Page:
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EULOGY FOR JACQUELIN SINGH
Written by John Adamson (AIS Class of 1969)
posted 10 March 2019

This for Mrs. Singh and her family and all here.

Today in Livingston, California, a memorial service will be held for an English teacher at the American International School of New Delhi. Her name was Jacquelin Singh, age 92, a teacher for decades, I do believe. I had her class as a senior, Class of ’69. I feel I need to note her passing because it was she, of
all the extraordinary teachers I had in that school, who left the biggest mark.

Unlike many of her colleagues who were more flamboyant in their manner or brilliance, she was quiet and reserved. However, in choosing not to be the center of attention in the classroom she could better coax out the individual
eye and creativity of each student. She seemed more guide than lecturer.

Maybe the best way to illustrate her gift would be to pose a simple question — how much of any high school class do you really remember these days?
For me, for most classes, I barely remember the names. With Mrs. Singh’s English, it’s all still right there.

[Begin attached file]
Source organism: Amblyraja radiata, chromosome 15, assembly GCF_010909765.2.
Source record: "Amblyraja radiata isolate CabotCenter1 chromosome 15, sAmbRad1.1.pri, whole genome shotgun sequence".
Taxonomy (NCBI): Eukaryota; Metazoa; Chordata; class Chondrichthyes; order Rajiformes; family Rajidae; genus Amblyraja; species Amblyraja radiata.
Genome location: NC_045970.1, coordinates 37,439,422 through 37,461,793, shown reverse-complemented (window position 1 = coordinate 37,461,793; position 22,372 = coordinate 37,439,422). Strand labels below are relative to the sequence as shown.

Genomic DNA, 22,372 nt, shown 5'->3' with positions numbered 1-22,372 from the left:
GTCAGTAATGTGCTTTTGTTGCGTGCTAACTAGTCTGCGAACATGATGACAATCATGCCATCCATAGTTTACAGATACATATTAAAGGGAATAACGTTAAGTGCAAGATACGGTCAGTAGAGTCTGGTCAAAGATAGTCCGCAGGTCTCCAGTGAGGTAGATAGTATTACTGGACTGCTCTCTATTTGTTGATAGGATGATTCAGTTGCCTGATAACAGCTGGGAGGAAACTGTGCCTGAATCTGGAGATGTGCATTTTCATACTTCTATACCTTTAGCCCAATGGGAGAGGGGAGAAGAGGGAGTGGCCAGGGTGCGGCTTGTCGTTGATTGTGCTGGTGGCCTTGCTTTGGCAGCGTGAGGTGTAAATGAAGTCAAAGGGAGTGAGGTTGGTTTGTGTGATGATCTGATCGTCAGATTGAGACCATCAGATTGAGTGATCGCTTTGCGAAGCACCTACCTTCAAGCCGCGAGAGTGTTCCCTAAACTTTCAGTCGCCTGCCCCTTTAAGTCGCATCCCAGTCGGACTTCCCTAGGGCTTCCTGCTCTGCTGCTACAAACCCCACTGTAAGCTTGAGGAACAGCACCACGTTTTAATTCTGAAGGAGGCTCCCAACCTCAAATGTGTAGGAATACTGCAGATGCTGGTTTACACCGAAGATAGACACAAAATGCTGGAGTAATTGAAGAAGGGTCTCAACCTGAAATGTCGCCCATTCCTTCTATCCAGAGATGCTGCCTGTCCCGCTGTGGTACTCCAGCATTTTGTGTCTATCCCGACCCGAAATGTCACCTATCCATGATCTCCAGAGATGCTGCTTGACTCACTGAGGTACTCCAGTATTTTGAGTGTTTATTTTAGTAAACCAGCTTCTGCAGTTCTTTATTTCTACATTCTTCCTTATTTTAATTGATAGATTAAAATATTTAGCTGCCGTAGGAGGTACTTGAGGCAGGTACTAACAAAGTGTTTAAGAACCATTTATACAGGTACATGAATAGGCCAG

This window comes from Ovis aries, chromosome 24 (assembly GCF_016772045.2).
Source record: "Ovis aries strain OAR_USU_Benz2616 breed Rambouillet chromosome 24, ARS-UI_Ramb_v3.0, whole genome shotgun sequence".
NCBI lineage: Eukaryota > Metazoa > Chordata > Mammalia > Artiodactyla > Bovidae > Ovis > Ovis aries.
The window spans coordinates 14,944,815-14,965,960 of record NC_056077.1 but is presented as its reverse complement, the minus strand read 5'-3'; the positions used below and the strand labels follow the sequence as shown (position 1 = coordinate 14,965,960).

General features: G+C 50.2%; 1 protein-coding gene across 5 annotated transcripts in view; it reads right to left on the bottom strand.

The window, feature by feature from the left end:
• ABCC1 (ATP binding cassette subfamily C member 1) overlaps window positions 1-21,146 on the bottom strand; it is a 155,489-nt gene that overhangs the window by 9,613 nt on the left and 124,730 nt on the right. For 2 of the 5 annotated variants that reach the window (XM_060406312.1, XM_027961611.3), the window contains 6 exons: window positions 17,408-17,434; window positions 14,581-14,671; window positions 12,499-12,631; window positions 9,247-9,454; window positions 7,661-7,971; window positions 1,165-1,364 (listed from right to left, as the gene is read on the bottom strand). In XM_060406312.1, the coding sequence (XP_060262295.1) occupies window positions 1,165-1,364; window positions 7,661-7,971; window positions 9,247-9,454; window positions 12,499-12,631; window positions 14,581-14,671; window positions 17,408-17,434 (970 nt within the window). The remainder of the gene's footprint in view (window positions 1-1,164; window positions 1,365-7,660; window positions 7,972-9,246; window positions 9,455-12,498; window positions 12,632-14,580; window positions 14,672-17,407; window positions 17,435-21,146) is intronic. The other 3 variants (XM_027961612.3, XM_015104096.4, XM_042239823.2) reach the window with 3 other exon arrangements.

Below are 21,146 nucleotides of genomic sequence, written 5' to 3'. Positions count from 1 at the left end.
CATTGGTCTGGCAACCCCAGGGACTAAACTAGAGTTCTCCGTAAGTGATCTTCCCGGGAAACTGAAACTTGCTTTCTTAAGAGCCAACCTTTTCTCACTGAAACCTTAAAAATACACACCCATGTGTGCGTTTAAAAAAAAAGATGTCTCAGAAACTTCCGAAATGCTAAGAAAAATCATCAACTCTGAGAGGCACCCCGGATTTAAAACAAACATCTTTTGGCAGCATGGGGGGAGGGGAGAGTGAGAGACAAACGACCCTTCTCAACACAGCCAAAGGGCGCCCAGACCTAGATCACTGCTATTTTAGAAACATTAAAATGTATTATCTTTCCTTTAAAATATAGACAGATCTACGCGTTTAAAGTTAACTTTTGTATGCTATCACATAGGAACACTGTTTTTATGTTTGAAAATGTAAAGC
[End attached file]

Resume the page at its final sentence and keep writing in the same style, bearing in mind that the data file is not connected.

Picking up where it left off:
We studied English and Irish authors like Shakespeare—as a poet, not dramatist—Milton, Joyce. We read Indian like authors like Tagore and the authors of works like Hori Ram and Nectar in a Sieve (both works that dealt with the impact of cultural and technological change on an ancient society).
She accepted homework in the form of verse, song, drama. We wrote our own plays and she produced them to showcase to the community. She helped us understand literature as an agent of both change and permanence in the kaleidoscope of culture that assaulted the young visitors to India that filled her classroom year after year. She didn’t just teach us how to think, she taught us how to cope.

I felt that all my teachers in India cared for us and were genuinely interested in our work; but with Mrs. Singh, it went deeper. I felt that she loved us. Perhaps to some extent that is because her own daughter was our classmate and friend and the best of us as a student, but then perhaps not. Perhaps her gift was one of the heart as well as of the mind and that rare blend is what set her so apart.

So today is a day of sadness but also one of gratitude and joy in the remembrance of the life of an outstanding teacher that helped weave a web of learning and friendship that grows only stronger through the passing years. Go with God dear soul; thank you for all you have done for so many for so long.

- John Adamson (AIS Class of 1969)
Saturday, 9 March 2019


 

 


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